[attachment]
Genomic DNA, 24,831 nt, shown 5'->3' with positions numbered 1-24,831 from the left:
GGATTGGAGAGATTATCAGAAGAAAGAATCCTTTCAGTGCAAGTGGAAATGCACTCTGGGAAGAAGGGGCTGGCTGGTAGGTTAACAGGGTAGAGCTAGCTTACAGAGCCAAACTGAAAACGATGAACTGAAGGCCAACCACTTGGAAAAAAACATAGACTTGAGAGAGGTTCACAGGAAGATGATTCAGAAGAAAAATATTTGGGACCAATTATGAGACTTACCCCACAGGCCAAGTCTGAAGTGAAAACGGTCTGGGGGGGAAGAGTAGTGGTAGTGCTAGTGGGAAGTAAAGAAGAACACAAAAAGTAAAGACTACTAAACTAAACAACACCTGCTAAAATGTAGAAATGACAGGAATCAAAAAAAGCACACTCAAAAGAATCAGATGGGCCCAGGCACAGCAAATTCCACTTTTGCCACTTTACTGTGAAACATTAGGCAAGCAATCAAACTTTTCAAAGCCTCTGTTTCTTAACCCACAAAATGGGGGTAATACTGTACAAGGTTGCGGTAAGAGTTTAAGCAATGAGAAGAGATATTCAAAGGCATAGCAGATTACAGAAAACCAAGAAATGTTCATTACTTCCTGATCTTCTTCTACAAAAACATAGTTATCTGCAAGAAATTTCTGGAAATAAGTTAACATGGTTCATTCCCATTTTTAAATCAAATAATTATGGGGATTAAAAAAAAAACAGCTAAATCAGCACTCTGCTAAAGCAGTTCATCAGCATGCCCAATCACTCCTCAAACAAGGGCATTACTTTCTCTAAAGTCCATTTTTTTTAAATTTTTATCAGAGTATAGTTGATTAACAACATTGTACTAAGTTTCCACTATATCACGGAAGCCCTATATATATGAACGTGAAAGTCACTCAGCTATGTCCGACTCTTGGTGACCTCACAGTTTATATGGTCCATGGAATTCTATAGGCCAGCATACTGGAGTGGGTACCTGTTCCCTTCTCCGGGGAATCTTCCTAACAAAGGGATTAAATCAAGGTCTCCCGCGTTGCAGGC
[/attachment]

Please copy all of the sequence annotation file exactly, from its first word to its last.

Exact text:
Genomic DNA, 24,831 nt, shown 5'->3' with positions numbered 1-24,831 from the left:
GGATTGGAGAGATTATCAGAAGAAAGAATCCTTTCAGTGCAAGTGGAAATGCACTCTGGGAAGAAGGGGCTGGCTGGTAGGTTAACAGGGTAGAGCTAGCTTACAGAGCCAAACTGAAAACGATGAACTGAAGGCCAACCACTTGGAAAAAAACATAGACTTGAGAGAGGTTCACAGGAAGATGATTCAGAAGAAAAATATTTGGGACCAATTATGAGACTTACCCCACAGGCCAAGTCTGAAGTGAAAACGGTCTGGGGGGGAAGAGTAGTGGTAGTGCTAGTGGGAAGTAAAGAAGAACACAAAAAGTAAAGACTACTAAACTAAACAACACCTGCTAAAATGTAGAAATGACAGGAATCAAAAAAAGCACACTCAAAAGAATCAGATGGGCCCAGGCACAGCAAATTCCACTTTTGCCACTTTACTGTGAAACATTAGGCAAGCAATCAAACTTTTCAAAGCCTCTGTTTCTTAACCCACAAAATGGGGGTAATACTGTACAAGGTTGCGGTAAGAGTTTAAGCAATGAGAAGAGATATTCAAAGGCATAGCAGATTACAGAAAACCAAGAAATGTTCATTACTTCCTGATCTTCTTCTACAAAAACATAGTTATCTGCAAGAAATTTCTGGAAATAAGTTAACATGGTTCATTCCCATTTTTAAATCAAATAATTATGGGGATTAAAAAAAAAACAGCTAAATCAGCACTCTGCTAAAGCAGTTCATCAGCATGCCCAATCACTCCTCAAACAAGGGCATTACTTTCTCTAAAGTCCATTTTTTTTAAATTTTTATCAGAGTATAGTTGATTAACAACATTGTACTAAGTTTCCACTATATCACGGAAGCCCTATATATATGAACGTGAAAGTCACTCAGCTATGTCCGACTCTTGGTGACCTCACAGTTTATATGGTCCATGGAATTCTATAGGCCAGCATACTGGAGTGGGTACCTGTTCCCTTCTCCGGGGAATCTTCCTAACAAAGGGATTAAATCAAGGTCTCCCGCGTTGCAGGC